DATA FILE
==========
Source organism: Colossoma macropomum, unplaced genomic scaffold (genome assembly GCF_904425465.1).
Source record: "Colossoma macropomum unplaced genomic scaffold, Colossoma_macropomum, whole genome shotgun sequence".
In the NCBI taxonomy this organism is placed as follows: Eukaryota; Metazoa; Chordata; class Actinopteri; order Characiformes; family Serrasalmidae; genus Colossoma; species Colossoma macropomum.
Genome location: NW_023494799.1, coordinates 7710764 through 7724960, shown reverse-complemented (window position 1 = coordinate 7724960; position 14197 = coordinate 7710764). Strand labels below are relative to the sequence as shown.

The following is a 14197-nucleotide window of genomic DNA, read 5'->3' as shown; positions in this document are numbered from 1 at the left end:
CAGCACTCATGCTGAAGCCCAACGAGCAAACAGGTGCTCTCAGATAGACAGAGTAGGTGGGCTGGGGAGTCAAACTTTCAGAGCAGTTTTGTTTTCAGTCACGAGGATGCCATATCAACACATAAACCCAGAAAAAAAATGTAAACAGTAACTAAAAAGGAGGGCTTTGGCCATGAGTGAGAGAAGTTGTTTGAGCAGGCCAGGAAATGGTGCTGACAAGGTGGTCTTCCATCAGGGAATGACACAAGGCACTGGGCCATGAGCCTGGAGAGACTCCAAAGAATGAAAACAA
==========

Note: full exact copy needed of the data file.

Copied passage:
Source organism: Colossoma macropomum, unplaced genomic scaffold (genome assembly GCF_904425465.1).
Source record: "Colossoma macropomum unplaced genomic scaffold, Colossoma_macropomum, whole genome shotgun sequence".
In the NCBI taxonomy this organism is placed as follows: Eukaryota; Metazoa; Chordata; class Actinopteri; order Characiformes; family Serrasalmidae; genus Colossoma; species Colossoma macropomum.
Genome location: NW_023494799.1, coordinates 7710764 through 7724960, shown reverse-complemented (window position 1 = coordinate 7724960; position 14197 = coordinate 7710764). Strand labels below are relative to the sequence as shown.

The following is a 14197-nucleotide window of genomic DNA, read 5'->3' as shown; positions in this document are numbered from 1 at the left end:
CAGCACTCATGCTGAAGCCCAACGAGCAAACAGGTGCTCTCAGATAGACAGAGTAGGTGGGCTGGGGAGTCAAACTTTCAGAGCAGTTTTGTTTTCAGTCACGAGGATGCCATATCAACACATAAACCCAGAAAAAAAATGTAAACAGTAACTAAAAAGGAGGGCTTTGGCCATGAGTGAGAGAAGTTGTTTGAGCAGGCCAGGAAATGGTGCTGACAAGGTGGTCTTCCATCAGGGAATGACACAAGGCACTGGGCCATGAGCCTGGAGAGACTCCAAAGAATGAAAACAA